The city has launched a campaign encouraging residents and visitors alike to dine out at their favorite city establishments, an effort centered around the city’s Meals Tax, which aims to raise revenues for RPS.
“Scott’s Addition’s nice and we’ve liked being there, but with (the Shockoe Bottom cafe) as our everyday, public face for people to come check out what we’re all about, being in Scott’s Addition doesn’t matter nearly as much,” owner Ryan O’Rourke said.
The owners of Max’s On Broad, Tarrant’s, and Little Saint are bringing wood-fired pizzas, pastas, and craft cocktails to the Arts District beginning October 5th.
With the additional buildings, the data center will expand to five buildings totaling more than 2.4 million square feet, officials said. Facebook will be one of the county’s largest taxpayers upon the facility’s opening.
The $7,500 donation – $2,500 to each school system – will cover lunch for more than 1,900 students.
Fire & Hops will open in the shuttered Stuzzi space at 1 N. Belmont Avenue soon.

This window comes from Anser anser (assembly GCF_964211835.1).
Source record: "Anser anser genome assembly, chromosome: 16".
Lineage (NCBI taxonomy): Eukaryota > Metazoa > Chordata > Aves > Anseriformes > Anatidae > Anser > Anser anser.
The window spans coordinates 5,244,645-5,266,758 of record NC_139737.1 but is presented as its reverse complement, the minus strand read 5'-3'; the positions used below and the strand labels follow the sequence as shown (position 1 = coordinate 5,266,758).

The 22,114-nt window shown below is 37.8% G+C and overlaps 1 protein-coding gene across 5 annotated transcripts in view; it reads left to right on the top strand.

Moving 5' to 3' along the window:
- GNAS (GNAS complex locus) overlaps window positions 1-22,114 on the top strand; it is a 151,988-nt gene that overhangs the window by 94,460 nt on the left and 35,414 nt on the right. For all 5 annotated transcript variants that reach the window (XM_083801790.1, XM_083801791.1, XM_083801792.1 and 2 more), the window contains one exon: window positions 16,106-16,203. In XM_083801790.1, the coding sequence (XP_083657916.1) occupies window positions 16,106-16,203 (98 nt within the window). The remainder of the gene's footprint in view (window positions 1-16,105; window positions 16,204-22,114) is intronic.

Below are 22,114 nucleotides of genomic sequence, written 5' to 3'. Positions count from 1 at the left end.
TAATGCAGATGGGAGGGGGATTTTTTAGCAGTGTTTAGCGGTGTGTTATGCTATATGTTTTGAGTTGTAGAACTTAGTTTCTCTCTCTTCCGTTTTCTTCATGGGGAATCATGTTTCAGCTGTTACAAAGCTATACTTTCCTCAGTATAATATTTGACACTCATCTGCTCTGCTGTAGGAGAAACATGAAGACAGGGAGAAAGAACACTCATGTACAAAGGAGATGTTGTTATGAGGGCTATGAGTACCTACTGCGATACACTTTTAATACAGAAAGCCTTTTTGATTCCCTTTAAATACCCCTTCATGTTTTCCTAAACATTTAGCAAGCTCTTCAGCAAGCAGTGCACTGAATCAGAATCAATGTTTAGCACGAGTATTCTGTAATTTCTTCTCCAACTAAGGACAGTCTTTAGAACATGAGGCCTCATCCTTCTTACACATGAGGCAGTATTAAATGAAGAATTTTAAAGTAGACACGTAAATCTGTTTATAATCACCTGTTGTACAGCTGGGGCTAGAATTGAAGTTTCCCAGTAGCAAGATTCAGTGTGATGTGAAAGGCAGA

The new, two-story, 50,000 square foot facility includes separate public and ambulance entrances, a 12-bed emergency department, a primary care practice, medical imaging center featuring CT, MRI, ultrasound, X-ray, and 3D mammography technology, and pediatric capabilities.
The updated plans call for a medical office building adjacent to the historic, circa-1917 school, which will be preserved, a mixed-use retail building, and a concealed parking deck in the rear.
A longtime auto shop in the Devil’s Triangle portion of the Museum District has been sold, with redevelopment plans in the works–but it’s business as usual for now.
Regency Square, which is in the midst of a $30 million renovation, announced opening dates for three new businesses as progress moves along.